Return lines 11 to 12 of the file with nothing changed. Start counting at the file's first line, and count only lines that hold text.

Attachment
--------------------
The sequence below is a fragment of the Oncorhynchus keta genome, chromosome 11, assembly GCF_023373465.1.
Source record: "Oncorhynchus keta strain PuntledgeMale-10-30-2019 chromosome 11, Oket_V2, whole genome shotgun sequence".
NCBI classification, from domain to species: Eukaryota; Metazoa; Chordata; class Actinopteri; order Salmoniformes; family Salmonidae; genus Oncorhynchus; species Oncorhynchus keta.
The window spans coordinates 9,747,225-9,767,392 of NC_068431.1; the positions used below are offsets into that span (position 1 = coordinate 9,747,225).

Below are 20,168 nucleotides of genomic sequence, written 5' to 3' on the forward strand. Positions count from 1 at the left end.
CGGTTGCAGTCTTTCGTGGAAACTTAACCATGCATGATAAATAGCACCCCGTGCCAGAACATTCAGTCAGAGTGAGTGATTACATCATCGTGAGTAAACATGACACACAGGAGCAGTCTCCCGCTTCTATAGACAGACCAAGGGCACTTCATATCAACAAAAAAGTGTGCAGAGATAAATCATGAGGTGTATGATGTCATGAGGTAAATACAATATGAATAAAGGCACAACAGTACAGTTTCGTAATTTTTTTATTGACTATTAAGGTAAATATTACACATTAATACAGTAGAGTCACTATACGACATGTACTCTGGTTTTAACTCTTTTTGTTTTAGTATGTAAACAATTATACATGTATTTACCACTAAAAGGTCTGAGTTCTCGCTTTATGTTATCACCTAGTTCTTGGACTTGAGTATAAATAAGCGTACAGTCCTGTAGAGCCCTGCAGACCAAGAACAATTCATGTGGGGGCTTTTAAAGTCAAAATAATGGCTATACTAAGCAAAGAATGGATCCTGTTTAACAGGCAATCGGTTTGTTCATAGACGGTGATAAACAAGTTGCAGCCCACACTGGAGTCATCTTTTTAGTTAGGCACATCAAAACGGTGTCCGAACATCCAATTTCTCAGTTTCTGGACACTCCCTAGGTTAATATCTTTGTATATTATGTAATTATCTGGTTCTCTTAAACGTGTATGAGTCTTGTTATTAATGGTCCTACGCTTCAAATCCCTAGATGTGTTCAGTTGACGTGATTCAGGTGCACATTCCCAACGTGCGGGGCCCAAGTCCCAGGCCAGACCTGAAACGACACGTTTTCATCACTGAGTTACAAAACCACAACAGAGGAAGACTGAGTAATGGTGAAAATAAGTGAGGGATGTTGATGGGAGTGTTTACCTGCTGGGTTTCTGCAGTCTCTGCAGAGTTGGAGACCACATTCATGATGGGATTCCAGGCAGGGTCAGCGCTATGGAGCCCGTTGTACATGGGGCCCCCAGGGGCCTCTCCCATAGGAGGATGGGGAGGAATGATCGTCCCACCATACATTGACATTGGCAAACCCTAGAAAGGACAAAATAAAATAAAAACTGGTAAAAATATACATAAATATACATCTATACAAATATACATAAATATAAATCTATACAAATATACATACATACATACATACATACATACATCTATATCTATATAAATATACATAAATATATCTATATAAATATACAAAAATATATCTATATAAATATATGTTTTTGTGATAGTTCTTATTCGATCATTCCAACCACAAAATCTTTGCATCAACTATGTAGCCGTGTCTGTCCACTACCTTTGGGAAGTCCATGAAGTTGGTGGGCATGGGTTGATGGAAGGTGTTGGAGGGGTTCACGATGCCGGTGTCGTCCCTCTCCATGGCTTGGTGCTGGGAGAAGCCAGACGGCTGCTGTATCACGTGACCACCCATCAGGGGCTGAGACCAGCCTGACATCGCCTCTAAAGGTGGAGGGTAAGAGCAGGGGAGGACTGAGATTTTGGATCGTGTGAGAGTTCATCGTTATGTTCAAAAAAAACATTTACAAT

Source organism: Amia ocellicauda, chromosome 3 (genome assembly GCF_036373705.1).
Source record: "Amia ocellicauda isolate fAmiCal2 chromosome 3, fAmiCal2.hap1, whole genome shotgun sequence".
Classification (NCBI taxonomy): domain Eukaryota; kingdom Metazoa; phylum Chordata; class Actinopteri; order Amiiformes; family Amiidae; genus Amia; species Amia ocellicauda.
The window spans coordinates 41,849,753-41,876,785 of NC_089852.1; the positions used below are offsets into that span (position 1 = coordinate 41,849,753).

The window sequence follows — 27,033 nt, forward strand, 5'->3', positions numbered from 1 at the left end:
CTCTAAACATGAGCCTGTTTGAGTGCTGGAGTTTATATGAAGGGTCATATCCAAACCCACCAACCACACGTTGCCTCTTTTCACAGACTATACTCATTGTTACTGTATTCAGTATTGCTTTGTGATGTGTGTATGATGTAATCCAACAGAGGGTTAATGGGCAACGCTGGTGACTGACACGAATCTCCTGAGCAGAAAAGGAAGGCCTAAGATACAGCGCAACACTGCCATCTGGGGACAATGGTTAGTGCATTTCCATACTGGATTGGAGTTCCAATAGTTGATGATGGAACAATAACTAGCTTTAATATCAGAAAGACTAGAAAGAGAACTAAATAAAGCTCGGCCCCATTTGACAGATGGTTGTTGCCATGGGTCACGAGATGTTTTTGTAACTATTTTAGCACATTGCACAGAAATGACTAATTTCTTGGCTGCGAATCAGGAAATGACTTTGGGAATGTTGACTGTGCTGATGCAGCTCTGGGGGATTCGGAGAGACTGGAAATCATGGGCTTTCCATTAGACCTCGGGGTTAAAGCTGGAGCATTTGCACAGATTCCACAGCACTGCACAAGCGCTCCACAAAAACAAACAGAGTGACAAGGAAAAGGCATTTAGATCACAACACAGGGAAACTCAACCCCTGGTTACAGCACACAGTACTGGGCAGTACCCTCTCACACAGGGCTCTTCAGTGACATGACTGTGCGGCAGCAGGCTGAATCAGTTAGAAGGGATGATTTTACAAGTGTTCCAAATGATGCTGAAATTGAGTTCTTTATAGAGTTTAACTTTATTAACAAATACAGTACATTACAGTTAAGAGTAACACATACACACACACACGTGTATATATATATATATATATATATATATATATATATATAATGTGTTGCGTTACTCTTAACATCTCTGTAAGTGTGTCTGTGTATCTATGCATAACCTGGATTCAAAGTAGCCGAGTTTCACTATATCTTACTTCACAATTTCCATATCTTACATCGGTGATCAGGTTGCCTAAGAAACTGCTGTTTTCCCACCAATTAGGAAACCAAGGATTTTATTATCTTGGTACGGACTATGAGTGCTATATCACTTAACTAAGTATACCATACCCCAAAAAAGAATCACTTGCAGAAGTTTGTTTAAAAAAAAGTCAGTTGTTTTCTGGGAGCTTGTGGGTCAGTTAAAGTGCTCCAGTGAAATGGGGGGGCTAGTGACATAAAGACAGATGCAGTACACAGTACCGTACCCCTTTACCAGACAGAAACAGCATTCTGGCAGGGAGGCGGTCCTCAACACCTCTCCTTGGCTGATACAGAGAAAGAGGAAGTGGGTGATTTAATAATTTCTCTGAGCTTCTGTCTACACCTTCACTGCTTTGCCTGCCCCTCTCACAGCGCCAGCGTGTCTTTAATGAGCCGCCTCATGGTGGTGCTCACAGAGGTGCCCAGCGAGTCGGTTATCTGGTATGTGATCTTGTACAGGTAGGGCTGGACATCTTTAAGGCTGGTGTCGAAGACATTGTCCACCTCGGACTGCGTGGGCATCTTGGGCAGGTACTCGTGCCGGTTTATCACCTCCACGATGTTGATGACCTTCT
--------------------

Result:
The window sequence follows — 27,033 nt, forward strand, 5'->3', positions numbered from 1 at the left end:
CTCTAAACATGAGCCTGTTTGAGTGCTGGAGTTTATATGAAGGGTCATATCCAAACCCACCAACCACACGTTGCCTCTTTTCACAGACTATACTCATTGTTACTGTATTCAGTATTGCTTTGTGATGTGTGTATGATGTAATCCAACAGAGGGTTAATGGGCAACGCTGGTGACTGACACGAATCTCCTGAGCAGAAAAGGAAGGCCTAAGATACAGCGCAACACTGCCATCTGGGGACAATGGTTAGTGCATTTCCATACTGGATTGGAGTTCCAATAGTTGATGATGGAACAATAACTAGCTTTAATATCAGAAAGACTAGAAAGAGAACTAAATAAAGCTCGGCCCCATTTGACAGATGGTTGTTGCCATGGGTCACGAGATGTTTTTGTAACTATTTTAGCACATTGCACAGAAATGACTAATTTCTTGGCTGCGAATCAGGAAATGACTTTGGGAATGTTGACTGTGCTGATGCAGCTCTGGGGGATTCGGAGAGACTGGAAATCATGGGCTTTCCATTAGACCTCGGGGTTAAAGCTGGAGCATTTGCACAGATTCCACAGCACTGCACAAGCGCTCCACAAAAACAAACAGAGTGACAAGGAAAAGGCATTTAGATCACAACACAGGGAAACTCAACCCCTGGTTACAGCACACAGTACTGGGCAGTACCCTCTCACACAGGGCTCTTCAGTGACATGACTGTGCGGCAGCAGGCTGAATCAGTTAGAAGGGATGATTTTACAAGTGTTCCAAATGATGCTGAAATTGAGTTCTTTATAGAGTTTAACTTTATTAACAAATACAGTACATTACAGTTAAGAGTAACACATACACACACACACGTGTATATATATATATATATATATATATATATATATATATAATGTGTTGCGTTACTCTTAACATCTCTGTAAGTGTGTCTGTGTATCTATGCATAACCTGGATTCAAAGTAGCCGAGTTTCACTATATCTTACTTCACAATTTCCATATCTTACATCGGTGATCAGGTTGCCTAAGAAACTGCTGTTTTCCCACCAATTAGGAAACCAAGGATTTTATTATCTTGGTACGGACTATGAGTGCTATATCACTTAACTAAGTATACCATACCCCAAAAAAGAATCACTTGCAGAAGTTTGTTTAAAAAAAAGTCAGTTGTTTTCTGGGAGCTTGTGGGTCAGTTAAAGTGCTCCAGTGAAATGGGGGGGCTAGTGACATAAAGACAGATGCAGTACACAGTACCGTACCCCTTTACCAGACAGAAACAGCATTCTGGCAGGGAGGCGGTCCTCAACACCTCTCCTTGGCTGATACAGAGAAAGAGGAAGTGGGTGATTTAATAATTTCTCTGAGCTTCTGTCTACACCTTCACTGCTTTGCCTGCCCCTCTCACAGCGCCAGCGTGTCTTTAATGAGCCGCCTCATGGTGGTGCTCACAGAGGTGCCCAGCGAGTCGGTTATCTGGTATGTGATCTTGTACAGGTAGGGCTGGACATCTTTAAGGCTGGTGTCGAAGACATTGTCCACCTCGGACTGCGTGGGCATCTTGGGCAGGTACTCGTGCCGGTTTATCACCTCCACGATGTTGATGACCTTCT